As technology advances, so does the way we pay for goods and services. With advancements in wireless technology, such as near-field communication, people are finding that paying for items can be just as easy as running their phone over a merchant’s payment system. In some cases, you might be prompted to do a fingerprint scan, but the results are always the same: paying for items without pulling out your wallet.
Mobile money services are popping up all over the place. Google Wallet, Apple Pay and SoftCard are just a few examples of services that already allow you to pay using NFC. Some big companies, including Wal-Mart, are coming up with their own mobile money payment systems. With so many companies switching to or now accepting mobile money, it’s important that people know the pros and cons.
Nearly Everyone Has Access to Mobile Money
We live in the age of technology. It is hard to walk down the street and find many people who aren’t carrying mobile phones. This is good news as far as mobile money is concerned because every smartphone is a potential payment solution if it supports NFC.
While the jury may still be out on just how secure mobile money and NFC is, one thing is for sure: It’s more secure than swiping your credit and debit card through the register. This is because most merchant payment systems store your card number when you scan your card. Having your card number stored in multiple merchants’ payment systems is never good. All you have to do is look back to the scam that resulted nearly 40 million shoppers’ credit and debit card information stolen from Target on Black Friday as an example of just how unsafe swiping your credit card can be.
While on the subject of being more secure, it’s important to note that there are some pretty good security features on a number of these mobile payment systems. As mentioned above, some ask for fingerprints before you are allowed to use the mobile wallet app. Needing to provide a fingerprint is a lot more secure than simply having to show photo ID or entering a pin, both of which can be easily obtained by hackers.
More Ways for Customers to Pay as They Go
For companies, mobile payment systems are good because it gives consumers different ways to pay for services. The more ways that a company can offer a person to pay, the more likely the company is to get the shopper’s business. With the rise of credit and debit cards, more companies switched from just taking cash to putting in card readers. We are now in the middle of another revolution with more companies switching to taking mobile money. Convenience is always good for both companies and consumers.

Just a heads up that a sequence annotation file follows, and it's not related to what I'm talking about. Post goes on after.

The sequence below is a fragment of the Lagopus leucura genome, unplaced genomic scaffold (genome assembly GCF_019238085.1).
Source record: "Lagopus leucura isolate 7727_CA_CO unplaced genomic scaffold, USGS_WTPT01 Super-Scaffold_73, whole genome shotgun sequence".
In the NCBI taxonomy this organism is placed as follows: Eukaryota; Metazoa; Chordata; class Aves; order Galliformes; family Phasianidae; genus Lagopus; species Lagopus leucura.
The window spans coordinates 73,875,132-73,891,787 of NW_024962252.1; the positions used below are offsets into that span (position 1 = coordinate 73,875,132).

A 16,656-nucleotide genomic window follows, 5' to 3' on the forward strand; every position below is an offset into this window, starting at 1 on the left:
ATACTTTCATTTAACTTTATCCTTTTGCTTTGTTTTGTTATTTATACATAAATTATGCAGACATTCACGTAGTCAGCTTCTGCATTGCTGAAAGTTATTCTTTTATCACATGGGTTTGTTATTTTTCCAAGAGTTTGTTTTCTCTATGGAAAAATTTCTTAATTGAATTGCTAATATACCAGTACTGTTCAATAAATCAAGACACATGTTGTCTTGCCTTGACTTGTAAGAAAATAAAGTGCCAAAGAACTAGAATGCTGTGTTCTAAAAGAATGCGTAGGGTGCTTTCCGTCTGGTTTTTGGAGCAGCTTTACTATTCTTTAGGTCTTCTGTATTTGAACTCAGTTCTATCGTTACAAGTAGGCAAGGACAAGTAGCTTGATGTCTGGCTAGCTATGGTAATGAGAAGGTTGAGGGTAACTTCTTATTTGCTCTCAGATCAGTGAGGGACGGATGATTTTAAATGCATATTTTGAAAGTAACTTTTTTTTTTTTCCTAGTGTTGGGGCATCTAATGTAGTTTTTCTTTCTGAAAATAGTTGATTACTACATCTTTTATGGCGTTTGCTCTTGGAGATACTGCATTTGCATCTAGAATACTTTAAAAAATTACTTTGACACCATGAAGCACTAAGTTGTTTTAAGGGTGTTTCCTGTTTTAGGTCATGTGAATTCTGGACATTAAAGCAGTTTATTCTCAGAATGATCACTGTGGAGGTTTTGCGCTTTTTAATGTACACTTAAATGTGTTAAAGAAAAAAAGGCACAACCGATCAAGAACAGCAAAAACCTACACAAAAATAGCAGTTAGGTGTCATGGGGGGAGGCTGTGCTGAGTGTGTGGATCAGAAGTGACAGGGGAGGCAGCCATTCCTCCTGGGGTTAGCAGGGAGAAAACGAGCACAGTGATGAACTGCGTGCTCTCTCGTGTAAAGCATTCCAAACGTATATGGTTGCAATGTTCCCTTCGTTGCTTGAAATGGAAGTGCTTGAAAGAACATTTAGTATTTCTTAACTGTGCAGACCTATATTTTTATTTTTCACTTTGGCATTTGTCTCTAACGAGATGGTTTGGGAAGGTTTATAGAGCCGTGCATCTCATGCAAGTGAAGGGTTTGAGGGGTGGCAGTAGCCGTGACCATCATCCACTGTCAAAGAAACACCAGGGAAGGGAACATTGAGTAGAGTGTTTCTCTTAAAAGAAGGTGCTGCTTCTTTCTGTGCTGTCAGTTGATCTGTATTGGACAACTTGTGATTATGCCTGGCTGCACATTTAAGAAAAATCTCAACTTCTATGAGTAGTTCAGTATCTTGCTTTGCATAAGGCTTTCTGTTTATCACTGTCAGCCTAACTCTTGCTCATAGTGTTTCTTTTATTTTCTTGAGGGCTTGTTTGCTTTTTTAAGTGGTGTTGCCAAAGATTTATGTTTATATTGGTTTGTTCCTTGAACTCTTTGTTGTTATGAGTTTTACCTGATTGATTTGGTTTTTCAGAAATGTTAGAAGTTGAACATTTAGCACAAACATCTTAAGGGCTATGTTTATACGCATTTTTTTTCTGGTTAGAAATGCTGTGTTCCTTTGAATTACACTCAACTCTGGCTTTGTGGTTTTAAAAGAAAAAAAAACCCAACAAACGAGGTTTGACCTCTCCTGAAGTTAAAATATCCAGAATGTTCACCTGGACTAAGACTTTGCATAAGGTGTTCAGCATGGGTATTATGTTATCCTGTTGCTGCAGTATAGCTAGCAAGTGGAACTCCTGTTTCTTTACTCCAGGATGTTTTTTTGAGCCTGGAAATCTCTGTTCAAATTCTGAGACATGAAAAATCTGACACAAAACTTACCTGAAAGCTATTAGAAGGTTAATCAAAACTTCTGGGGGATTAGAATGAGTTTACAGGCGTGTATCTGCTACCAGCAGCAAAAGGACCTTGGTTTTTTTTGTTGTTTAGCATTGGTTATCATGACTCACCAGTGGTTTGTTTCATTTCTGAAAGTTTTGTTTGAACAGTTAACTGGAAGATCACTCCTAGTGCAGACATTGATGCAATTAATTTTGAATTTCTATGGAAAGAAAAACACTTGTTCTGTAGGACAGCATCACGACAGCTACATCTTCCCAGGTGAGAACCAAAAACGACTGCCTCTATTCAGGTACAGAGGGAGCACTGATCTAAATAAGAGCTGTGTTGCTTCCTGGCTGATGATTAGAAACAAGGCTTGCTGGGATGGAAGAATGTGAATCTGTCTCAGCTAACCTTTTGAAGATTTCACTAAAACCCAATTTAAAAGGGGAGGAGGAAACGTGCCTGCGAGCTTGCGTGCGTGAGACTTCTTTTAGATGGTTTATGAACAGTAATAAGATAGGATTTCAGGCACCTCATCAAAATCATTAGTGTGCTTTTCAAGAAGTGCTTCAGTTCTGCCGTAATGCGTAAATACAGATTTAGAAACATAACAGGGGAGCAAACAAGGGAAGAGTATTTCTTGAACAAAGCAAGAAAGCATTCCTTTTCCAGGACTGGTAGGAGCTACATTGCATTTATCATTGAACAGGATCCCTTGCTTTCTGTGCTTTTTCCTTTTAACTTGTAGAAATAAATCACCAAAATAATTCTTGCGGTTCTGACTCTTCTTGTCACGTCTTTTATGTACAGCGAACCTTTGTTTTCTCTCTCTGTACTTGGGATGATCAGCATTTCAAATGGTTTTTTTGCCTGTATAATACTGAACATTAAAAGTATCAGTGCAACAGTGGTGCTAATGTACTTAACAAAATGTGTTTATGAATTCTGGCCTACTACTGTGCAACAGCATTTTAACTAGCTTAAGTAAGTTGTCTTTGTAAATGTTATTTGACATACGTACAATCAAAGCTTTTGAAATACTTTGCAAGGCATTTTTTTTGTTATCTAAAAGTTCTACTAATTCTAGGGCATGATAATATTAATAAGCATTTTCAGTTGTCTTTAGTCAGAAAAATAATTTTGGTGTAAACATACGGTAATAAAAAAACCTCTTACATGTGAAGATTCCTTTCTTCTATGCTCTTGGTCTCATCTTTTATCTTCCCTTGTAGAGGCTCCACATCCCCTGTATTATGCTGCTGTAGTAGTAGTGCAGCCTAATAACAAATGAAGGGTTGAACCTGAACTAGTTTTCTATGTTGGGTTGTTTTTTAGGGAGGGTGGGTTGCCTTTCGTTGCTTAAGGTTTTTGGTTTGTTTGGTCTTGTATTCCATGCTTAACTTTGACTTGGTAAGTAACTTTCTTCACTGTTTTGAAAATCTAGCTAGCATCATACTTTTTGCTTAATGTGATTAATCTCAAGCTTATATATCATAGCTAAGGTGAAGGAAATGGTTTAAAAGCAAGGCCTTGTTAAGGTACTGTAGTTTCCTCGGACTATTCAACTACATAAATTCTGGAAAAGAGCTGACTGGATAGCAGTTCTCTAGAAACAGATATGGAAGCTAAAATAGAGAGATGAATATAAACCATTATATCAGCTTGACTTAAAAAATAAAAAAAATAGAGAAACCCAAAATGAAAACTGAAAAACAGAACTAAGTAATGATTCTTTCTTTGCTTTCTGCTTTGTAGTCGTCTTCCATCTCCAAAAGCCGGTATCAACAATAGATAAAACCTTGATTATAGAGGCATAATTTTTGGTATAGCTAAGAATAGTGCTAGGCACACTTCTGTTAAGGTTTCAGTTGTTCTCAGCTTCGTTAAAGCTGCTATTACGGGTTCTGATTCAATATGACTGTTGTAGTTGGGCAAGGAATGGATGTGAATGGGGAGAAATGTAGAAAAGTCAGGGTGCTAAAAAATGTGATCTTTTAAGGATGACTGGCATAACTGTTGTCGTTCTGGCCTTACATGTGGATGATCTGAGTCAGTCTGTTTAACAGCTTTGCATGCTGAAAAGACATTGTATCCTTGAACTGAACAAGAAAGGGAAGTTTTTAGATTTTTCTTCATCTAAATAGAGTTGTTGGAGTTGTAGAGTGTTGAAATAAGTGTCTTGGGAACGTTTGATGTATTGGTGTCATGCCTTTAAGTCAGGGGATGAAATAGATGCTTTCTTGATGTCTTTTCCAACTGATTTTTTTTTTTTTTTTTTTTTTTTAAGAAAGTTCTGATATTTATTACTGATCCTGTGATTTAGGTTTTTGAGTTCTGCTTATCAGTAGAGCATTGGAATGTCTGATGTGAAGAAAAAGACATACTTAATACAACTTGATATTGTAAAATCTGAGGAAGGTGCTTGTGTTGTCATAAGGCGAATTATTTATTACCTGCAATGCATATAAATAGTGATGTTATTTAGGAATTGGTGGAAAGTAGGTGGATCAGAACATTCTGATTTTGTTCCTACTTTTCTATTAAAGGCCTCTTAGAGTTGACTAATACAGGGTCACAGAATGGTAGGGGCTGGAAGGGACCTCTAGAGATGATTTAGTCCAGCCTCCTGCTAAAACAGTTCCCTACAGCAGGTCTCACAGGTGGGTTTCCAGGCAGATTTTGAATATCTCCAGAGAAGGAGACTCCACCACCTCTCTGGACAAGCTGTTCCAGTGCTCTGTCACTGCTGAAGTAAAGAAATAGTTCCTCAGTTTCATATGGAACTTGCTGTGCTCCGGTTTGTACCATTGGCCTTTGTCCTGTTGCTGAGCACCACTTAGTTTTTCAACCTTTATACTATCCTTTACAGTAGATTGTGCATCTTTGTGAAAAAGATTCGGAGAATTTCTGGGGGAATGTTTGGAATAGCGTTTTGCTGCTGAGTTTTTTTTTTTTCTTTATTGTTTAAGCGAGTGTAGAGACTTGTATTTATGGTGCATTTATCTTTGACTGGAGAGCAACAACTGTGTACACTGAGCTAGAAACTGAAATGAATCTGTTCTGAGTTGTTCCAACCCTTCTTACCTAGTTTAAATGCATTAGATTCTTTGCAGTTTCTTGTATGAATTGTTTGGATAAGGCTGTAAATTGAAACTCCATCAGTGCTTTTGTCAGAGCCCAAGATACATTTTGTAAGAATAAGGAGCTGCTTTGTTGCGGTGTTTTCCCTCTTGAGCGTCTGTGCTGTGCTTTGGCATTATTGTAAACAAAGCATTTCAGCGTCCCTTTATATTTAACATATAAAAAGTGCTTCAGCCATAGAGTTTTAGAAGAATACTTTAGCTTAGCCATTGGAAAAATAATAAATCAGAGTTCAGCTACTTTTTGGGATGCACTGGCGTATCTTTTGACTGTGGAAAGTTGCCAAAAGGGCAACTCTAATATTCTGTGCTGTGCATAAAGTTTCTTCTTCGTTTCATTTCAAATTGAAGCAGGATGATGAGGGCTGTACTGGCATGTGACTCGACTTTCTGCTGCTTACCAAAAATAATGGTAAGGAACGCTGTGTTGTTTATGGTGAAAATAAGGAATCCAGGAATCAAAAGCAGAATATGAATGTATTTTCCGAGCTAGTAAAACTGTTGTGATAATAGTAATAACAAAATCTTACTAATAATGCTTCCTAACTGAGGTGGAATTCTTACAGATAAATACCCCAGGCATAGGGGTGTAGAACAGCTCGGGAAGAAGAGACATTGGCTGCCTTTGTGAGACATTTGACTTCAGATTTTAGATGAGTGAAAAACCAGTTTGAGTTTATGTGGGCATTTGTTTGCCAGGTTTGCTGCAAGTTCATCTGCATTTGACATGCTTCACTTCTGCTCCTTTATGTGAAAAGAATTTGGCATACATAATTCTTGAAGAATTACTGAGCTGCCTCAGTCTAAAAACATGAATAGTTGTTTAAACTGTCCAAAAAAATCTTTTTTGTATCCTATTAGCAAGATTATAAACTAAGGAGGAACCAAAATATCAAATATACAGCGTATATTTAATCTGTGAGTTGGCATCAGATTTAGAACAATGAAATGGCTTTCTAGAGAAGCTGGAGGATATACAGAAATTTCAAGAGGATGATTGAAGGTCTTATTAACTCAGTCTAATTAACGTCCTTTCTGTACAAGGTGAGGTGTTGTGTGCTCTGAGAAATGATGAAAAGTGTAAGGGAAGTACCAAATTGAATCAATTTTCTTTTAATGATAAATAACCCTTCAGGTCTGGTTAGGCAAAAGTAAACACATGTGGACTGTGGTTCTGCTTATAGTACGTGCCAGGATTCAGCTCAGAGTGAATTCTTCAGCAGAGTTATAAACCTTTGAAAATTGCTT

Easy to Keep Up With
If you are someone who likes to keep up with your spending, mobile wallets are for you. Most provide you with files that you can easily export. Intuit GoPayment is an example of a program that exports your spending habits to QuickBooks. For companies, this can make keeping up with the purchase of company goods and budgets quick and easy. For consumers, this can make it easy for you to keep up with a monthly expense report.
Cannot Live Without Plastic or Cash Just Yet
While mobile money has made huge leaps in the past few years, you still cannot live without your credit or debit card just yet. This is because there are still many merchants who don’t accept mobile payments. The pool of merchants who don’t is shrinking by the day, but for now, you are still going to have to pull out your wallet from time to time.
Convenience of Easy Pay
One of the pros is that you can easily and quickly pay for goods and services. Unfortunately, this is also bad for people who don’t have much control over impulsive spending habits. According to The Globe and Mail, mobile payment systems could be dangerous for people who can’t control themselves when it comes to spending. This is especially true since many of these mobile wallets come with geolocation services that inform users when they’re near stores that are holding sales. These are stores that they might not have otherwise visited.
Not for Everyone
While there are some people who embrace changes in technology, there are always those who do not. This often includes, but isn’t limited to, elder populations. People who are not up to date with technology aren’t likely to use this service. This is one reason why not all companies are switching over to taking mobile payment options only. They continue to provide service to people who don’t want to switch or lack the technology to do so.
Jessica Kane is a professional blogger who focuses on personal finance and other money matters. She currently writes for Checkworks.com, a leading supplier of personal and business checks.